The Midnight Ride of Blackwell Station | Center for Colorado & the West at Auraria Library http://coloradowest.staging.auraria.edu/book-review/midnight-ride-blackwell-station[12/8/2015 11:42:09 AM] Home The Midnight Ride of Blackwell StationThe Midnight Ride of Blackwell StationSubmitted by jainlayconley on 4-8-2011 12:32 PMAuthor: Mary Peace Finley Publishing: Palmer Lake, CO: Filter Press LLC, 2010. Illustrated. 92 pages. 5 x 8. $8.95 paperback. Reviewer: Ali and Hannah (Youth Reviewers) Editors note: This is a review written by sixth-grade students of a historical fiction book for young readers. The Midnight Ride of Blackwell Station is an exciting read recommended for young readers ages eight to ten. Author Mary Peace Finley laughed out loud when she heard about the founding of Lamar, Colorado. Just imagine, a railroad station being moved on a train! She wondered if she could turn it into a story for young readers. She thought that kids would rather read a historical fiction book on the event than a nonfiction book. Finley believes that fiction writing can make history more exciting to read. The characters in the book are based on real people. Raephy McDowell is a young girl who spends most of her time helping out at her familys railroad station. Typing in O.S. on the telegraph for On Schedule and sweeping up their entire home isnt exactly a wonderful life for a nine-yearold girl. She fantasizes about friends and a whole city of her own. One day, Raephy sits under the window of their station and overhears the plan for building a town right where she lives! But theres only one problemAmos Black. Amos owns the other half of Blackwell station and refuses to turn the land into a town and give up the railroad station. Sending Amos away to Texas as a distraction might just be the answer. While he is away, the McDowell sisters discover the furniture in their home is bolted to the floor and their house will be loaded on a train and moved to a new location! Imagine your house riding on the back of a railcar, thats how Raephy was thinking. By the time they reach the new destinationsoon to be called Lamarit was morning. Soon the entire McDowell family explores the new site, but their happiness is short-lived when Amos Black returns from Texas an angry man. He demands to know who stole his station and pulls out a gun. Raephy decides standing up to him might be the only thing to do. Amos Black points his gun at her, but Raephys father stands between them. Soon Black walks back to his shack with his last words of threat: Ill get my station back, and Ill get back at you, too. All of you! He was never seen again. Later the McDowell family rejoices along with the rest of their new town of Lamar, Colorado! We thought The Midnight Ride of Blackwell Station was an exciting read, and it had a great plot. It had a clear beginning, middle, and end, with a surprising secret finale. It also has pictures drawn by Judith Hunt that help the reader visualize the characters and scenes. Mary Peace Finley grew up in the town of Fowler, Colorado, only eighty miles away from where this historical event took place. We thought that it really showed that she knew what she was writing about. She has always been interested in the history of Colorado. She has written other books, including White Grizzly for young adults and Little Foxs Secret for EXPLORE BY MEDIABook Reviews Photographs Video Biographies New Publications Resource Guides County Newspaper HistoriesEXPLORE BY TOPICLand & Natural Resources Government & Law Agriculture Mining Commerce & Industry Transportation People & Places Communication Healthcare & Medicine Education & Libraries Cultural Communities Recreation & Entertainment Tourism ReligionEXPLORE BY CULTUREHispanic Native AmericanIn 1893, Colorado became the first state in the union to allow women the right to vote through popular election.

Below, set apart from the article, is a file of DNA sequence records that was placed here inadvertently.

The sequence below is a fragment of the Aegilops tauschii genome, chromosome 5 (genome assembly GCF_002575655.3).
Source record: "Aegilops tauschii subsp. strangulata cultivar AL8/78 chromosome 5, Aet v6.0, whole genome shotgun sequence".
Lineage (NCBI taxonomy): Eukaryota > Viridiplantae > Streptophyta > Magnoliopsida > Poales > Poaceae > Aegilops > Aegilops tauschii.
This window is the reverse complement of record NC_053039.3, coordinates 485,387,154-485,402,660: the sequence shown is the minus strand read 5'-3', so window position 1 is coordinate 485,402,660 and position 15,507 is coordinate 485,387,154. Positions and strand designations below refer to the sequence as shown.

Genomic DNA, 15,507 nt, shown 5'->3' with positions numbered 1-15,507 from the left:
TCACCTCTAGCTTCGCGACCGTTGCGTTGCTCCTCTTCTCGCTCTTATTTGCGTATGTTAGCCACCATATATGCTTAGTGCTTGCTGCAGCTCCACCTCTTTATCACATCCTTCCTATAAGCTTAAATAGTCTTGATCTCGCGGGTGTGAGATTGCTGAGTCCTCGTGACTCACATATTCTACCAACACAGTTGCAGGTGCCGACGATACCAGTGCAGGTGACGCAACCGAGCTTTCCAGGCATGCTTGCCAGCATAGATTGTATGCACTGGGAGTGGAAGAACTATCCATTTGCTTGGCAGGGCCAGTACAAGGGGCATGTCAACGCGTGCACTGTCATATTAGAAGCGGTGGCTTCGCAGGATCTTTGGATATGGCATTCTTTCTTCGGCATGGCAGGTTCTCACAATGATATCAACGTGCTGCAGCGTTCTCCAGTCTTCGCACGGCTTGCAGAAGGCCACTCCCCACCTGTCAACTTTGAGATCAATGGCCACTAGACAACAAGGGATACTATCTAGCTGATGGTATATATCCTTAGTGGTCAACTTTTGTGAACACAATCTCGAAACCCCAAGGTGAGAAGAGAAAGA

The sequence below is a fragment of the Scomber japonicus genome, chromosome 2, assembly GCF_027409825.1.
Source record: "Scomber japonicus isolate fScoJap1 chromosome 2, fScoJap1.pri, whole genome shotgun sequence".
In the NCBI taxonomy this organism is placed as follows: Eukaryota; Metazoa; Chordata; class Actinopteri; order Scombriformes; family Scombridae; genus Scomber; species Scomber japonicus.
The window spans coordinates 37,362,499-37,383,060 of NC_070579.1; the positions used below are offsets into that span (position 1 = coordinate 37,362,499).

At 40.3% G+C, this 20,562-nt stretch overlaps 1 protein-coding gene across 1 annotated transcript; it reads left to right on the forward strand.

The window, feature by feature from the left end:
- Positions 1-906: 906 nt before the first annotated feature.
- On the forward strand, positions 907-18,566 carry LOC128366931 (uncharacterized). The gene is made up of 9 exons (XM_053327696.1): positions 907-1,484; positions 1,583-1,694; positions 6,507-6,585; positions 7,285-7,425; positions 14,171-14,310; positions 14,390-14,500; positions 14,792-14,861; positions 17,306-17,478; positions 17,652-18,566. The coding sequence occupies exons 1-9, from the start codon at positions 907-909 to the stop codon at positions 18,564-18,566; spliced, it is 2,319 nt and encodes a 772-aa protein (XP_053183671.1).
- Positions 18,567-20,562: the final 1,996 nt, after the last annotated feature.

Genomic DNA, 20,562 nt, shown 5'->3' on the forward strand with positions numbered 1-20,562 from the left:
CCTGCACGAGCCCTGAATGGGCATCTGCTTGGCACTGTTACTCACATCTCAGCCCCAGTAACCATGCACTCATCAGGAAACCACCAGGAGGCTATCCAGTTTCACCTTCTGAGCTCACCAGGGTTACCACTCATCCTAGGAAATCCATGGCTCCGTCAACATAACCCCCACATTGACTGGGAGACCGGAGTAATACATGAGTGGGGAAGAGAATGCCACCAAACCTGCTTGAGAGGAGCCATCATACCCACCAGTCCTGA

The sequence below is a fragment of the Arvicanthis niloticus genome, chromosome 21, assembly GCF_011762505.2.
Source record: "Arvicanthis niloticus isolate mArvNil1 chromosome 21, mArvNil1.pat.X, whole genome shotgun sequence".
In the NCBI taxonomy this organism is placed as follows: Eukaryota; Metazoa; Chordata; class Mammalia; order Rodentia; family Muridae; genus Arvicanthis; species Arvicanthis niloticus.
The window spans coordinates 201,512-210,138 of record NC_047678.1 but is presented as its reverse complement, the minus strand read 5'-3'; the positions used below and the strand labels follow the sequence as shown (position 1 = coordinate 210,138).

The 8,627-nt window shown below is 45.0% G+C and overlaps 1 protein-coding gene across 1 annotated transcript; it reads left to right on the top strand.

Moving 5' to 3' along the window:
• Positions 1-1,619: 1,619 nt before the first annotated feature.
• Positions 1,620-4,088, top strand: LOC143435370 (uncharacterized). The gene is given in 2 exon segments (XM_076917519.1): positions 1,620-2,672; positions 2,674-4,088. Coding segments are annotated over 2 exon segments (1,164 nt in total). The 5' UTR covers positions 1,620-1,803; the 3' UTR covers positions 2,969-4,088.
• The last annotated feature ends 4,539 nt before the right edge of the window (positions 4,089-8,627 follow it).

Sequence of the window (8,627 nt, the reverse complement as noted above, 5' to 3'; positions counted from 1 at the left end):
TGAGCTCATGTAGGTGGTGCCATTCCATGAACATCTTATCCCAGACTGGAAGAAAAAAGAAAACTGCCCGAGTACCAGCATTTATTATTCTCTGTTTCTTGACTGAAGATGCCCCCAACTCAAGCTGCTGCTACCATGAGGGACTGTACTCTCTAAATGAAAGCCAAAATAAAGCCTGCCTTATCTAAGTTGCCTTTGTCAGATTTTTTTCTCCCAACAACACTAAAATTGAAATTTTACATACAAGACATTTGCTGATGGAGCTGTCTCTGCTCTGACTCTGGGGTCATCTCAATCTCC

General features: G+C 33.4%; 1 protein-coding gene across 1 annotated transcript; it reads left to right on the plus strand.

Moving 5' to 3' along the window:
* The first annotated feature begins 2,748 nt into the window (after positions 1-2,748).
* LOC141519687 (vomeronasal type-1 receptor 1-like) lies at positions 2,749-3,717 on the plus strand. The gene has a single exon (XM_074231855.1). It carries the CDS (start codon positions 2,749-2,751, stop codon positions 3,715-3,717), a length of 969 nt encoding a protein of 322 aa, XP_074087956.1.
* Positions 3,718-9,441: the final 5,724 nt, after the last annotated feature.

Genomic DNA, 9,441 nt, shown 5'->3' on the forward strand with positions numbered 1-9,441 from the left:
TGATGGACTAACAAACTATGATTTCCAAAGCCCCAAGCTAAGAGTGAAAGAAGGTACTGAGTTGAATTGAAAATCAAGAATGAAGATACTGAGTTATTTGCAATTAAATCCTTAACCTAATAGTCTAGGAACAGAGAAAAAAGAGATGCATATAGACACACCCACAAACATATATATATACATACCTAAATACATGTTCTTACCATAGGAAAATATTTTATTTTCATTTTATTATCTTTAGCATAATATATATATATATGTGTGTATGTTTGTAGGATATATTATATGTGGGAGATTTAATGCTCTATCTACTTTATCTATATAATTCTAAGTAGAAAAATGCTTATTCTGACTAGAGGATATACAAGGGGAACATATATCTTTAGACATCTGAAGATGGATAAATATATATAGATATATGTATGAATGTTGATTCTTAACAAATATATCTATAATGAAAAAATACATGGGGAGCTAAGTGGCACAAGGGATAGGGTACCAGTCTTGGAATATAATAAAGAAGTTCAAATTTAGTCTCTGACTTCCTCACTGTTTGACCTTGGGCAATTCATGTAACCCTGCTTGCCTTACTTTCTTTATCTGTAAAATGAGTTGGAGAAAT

The Midnight Ride of Blackwell Station | Center for Colorado & the West at Auraria Library http://coloradowest.staging.auraria.edu/book-review/midnight-ride-blackwell-station[12/8/2015 11:42:09 AM] Auraria Library 303-556-4587 1100 Lawrence Street Denver, Colorado 80204 In the News Partners & Donations About Us Contact Us ages eight to ten. Reviewer Info: Ali and Hannah live in Colorado and are sixth graders at a Jefferson County Public School. They are members of the Dozen Bananasa club for students who have exceptional writing abilities. Ali loves to engage in imaginative play with her brother and pets. Hannah excels in reading and math. She wants to be a veterinarian when she grows up. Add new commentComments Good to know. Permalink Submitted by jainlayconley on 4-11-2011 12:33 PMI am glad to hear you recommend this book. I think it is hard to get young readers interested in history. I am especially excited to read that this story takes place on the plains. I find most resources for students are on mining and mountain-life. While such books are helpful, we seem to forget there is more to the state's history than gold! reply There's more to our state's history than gold! Permalink Submitted by Anonymous on 4-12-2011 12:00 PMI couldn't agree more! Thanks, Ali, Hannah, and Jacqui Ainlay-Conley. Others of my "plains" books are listed on my Website MaryPeaceFinley.com ---Mary Peace Finley, author of The Midnight Ride of Blackwell Station reply